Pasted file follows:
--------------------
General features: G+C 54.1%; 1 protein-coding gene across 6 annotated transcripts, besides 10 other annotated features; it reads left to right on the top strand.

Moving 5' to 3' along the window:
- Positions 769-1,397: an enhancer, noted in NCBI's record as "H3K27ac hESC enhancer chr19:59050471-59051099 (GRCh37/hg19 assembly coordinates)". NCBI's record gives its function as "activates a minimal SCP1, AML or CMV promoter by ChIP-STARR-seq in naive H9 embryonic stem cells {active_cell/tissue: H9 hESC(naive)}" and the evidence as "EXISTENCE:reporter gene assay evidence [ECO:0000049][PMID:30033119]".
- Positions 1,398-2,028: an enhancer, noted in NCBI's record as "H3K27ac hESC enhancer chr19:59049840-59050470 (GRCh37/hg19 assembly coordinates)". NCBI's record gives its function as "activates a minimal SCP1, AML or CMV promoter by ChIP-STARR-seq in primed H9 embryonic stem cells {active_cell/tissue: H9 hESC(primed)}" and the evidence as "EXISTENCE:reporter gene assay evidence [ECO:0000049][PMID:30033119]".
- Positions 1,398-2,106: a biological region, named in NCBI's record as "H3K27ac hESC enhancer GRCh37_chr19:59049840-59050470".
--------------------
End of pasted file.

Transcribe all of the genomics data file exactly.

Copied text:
General features: G+C 54.1%; 1 protein-coding gene across 6 annotated transcripts, besides 10 other annotated features; it reads left to right on the top strand.

Moving 5' to 3' along the window:
- Positions 769-1,397: an enhancer, noted in NCBI's record as "H3K27ac hESC enhancer chr19:59050471-59051099 (GRCh37/hg19 assembly coordinates)". NCBI's record gives its function as "activates a minimal SCP1, AML or CMV promoter by ChIP-STARR-seq in naive H9 embryonic stem cells {active_cell/tissue: H9 hESC(naive)}" and the evidence as "EXISTENCE:reporter gene assay evidence [ECO:0000049][PMID:30033119]".
- Positions 1,398-2,028: an enhancer, noted in NCBI's record as "H3K27ac hESC enhancer chr19:59049840-59050470 (GRCh37/hg19 assembly coordinates)". NCBI's record gives its function as "activates a minimal SCP1, AML or CMV promoter by ChIP-STARR-seq in primed H9 embryonic stem cells {active_cell/tissue: H9 hESC(primed)}" and the evidence as "EXISTENCE:reporter gene assay evidence [ECO:0000049][PMID:30033119]".
- Positions 1,398-2,106: a biological region, named in NCBI's record as "H3K27ac hESC enhancer GRCh37_chr19:59049840-59050470".